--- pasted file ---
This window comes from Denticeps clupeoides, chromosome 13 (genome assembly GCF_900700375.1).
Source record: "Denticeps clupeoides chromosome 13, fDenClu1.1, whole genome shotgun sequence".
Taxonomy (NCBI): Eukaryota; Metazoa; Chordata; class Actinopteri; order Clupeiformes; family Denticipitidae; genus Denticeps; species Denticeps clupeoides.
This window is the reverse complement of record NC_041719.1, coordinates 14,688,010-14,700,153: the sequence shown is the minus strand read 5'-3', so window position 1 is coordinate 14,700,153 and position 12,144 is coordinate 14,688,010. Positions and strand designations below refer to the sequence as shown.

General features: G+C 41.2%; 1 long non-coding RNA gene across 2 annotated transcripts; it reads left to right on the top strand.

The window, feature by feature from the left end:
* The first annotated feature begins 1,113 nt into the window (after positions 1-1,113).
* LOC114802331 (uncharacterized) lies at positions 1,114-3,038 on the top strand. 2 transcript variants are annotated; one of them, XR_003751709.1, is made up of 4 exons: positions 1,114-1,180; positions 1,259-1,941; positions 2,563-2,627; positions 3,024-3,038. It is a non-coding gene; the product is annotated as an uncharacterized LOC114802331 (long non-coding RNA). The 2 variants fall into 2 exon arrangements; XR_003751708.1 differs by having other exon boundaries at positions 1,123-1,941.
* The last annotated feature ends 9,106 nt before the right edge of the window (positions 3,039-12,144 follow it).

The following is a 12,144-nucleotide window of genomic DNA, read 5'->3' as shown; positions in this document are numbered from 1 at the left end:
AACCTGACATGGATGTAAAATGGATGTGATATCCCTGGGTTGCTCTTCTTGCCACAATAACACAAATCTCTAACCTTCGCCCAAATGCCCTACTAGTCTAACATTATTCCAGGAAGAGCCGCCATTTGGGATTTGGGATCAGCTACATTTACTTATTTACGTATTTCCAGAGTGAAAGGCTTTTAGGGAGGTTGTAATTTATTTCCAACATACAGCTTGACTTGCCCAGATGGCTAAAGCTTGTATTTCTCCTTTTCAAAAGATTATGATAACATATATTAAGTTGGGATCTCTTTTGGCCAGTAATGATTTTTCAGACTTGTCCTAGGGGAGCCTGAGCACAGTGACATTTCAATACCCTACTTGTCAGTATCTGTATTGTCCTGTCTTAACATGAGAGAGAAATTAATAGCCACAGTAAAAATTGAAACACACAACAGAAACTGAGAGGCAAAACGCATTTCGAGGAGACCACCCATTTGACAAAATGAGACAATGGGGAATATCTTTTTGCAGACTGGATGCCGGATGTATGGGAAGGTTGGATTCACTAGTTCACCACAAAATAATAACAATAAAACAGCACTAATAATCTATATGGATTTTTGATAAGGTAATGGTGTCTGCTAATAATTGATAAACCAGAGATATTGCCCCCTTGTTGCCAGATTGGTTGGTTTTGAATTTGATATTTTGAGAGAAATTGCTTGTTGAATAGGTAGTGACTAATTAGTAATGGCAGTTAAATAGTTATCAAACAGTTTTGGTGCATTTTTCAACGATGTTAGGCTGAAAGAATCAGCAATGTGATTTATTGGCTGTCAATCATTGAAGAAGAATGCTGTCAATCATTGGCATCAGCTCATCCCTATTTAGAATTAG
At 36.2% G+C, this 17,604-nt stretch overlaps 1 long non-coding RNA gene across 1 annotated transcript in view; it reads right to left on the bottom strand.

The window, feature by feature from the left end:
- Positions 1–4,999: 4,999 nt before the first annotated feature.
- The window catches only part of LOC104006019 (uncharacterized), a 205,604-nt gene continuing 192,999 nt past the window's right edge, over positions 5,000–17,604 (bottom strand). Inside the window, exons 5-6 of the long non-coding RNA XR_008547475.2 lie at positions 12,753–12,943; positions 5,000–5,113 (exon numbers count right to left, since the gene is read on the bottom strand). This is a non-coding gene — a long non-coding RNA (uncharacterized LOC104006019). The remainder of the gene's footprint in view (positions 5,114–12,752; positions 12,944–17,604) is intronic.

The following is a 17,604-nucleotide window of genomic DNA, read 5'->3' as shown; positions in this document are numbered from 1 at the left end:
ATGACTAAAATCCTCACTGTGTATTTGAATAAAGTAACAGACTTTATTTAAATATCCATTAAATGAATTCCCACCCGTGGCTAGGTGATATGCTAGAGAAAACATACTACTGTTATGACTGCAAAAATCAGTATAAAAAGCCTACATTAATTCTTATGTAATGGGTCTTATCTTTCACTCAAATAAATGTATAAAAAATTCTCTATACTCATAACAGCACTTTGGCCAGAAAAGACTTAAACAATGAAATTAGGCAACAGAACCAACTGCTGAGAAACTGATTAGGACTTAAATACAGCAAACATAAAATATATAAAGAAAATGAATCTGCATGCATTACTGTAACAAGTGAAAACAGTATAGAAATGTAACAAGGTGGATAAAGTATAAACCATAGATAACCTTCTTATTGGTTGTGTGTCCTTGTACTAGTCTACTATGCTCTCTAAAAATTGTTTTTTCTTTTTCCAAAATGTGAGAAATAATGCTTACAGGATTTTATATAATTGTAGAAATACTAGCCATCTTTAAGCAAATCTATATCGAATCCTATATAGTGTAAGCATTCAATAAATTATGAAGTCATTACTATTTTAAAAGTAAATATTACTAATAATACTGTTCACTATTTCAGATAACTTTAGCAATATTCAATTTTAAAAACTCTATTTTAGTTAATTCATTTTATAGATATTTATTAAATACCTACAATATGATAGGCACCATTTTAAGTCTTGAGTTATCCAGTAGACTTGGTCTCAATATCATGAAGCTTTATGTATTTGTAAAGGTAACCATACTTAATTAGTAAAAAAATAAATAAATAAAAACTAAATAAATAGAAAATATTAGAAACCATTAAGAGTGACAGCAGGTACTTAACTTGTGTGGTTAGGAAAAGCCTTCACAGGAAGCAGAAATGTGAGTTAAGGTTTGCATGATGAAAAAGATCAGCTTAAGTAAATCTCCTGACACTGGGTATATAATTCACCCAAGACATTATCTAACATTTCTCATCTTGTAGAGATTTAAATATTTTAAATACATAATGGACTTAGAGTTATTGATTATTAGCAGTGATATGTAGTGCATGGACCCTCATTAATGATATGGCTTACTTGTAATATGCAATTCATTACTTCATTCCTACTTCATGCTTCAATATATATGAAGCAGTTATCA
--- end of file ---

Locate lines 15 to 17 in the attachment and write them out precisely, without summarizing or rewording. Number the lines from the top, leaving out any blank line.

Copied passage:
- The window catches only part of LOC104006019 (uncharacterized), a 205,604-nt gene continuing 192,999 nt past the window's right edge, over positions 5,000–17,604 (bottom strand). Inside the window, exons 5-6 of the long non-coding RNA XR_008547475.2 lie at positions 12,753–12,943; positions 5,000–5,113 (exon numbers count right to left, since the gene is read on the bottom strand). This is a non-coding gene — a long non-coding RNA (uncharacterized LOC104006019). The remainder of the gene's footprint in view (positions 5,114–12,752; positions 12,944–17,604) is intronic.

The following is a 17,604-nucleotide window of genomic DNA, read 5'->3' as shown; positions in this document are numbered from 1 at the left end:
ATGACTAAAATCCTCACTGTGTATTTGAATAAAGTAACAGACTTTATTTAAATATCCATTAAATGAATTCCCACCCGTGGCTAGGTGATATGCTAGAGAAAACATACTACTGTTATGACTGCAAAAATCAGTATAAAAAGCCTACATTAATTCTTATGTAATGGGTCTTATCTTTCACTCAAATAAATGTATAAAAAATTCTCTATACTCATAACAGCACTTTGGCCAGAAAAGACTTAAACAATGAAATTAGGCAACAGAACCAACTGCTGAGAAACTGATTAGGACTTAAATACAGCAAACATAAAATATATAAAGAAAATGAATCTGCATGCATTACTGTAACAAGTGAAAACAGTATAGAAATGTAACAAGGTGGATAAAGTATAAACCATAGATAACCTTCTTATTGGTTGTGTGTCCTTGTACTAGTCTACTATGCTCTCTAAAAATTGTTTTTTCTTTTTCCAAAATGTGAGAAATAATGCTTACAGGATTTTATATAATTGTAGAAATACTAGCCATCTTTAAGCAAATCTATATCGAATCCTATATAGTGTAAGCATTCAATAAATTATGAAGTCATTACTATTTTAAAAGTAAATATTACTAATAATACTGTTCACTATTTCAGATAACTTTAGCAATATTCAATTTTAAAAACTCTATTTTAGTTAATTCATTTTATAGATATTTATTAAATACCTACAATATGATAGGCACCATTTTAAGTCTTGAGTTATCCAGTAGACTTGGTCTCAATATCATGAAGCTTTATGTATTTGTAAAGGTAACCATACTTAATTAGTAAAAAAATAAATAAATAAAAACTAAATAAATAGAAAATATTAGAAACCATTAAGAGTGACAGCAGGTACTTAACTTGTGTGGTTAGGAAAAGCCTTCACAGGAAGCAGAAATGTGAGTTAAGGTTTGCATGATGAAAAAGATCAGCTTAAGTAAATCTCCTGACACTGGGTATATAATTCACCCAAGACATTATCTAACATTTCTCATCTTGTAGAGATTTAAATATTTTAAATACATAATGGACTTAGAGTTATTGATTATTAGCAGTGATATGTAGTGCATGGACCCTCATTAATGATATGGCTTACTTGTAATATGCAATTCATTACTTCATTCCTACTTCATGCTTCAATATATATGAAGCAGTTATCA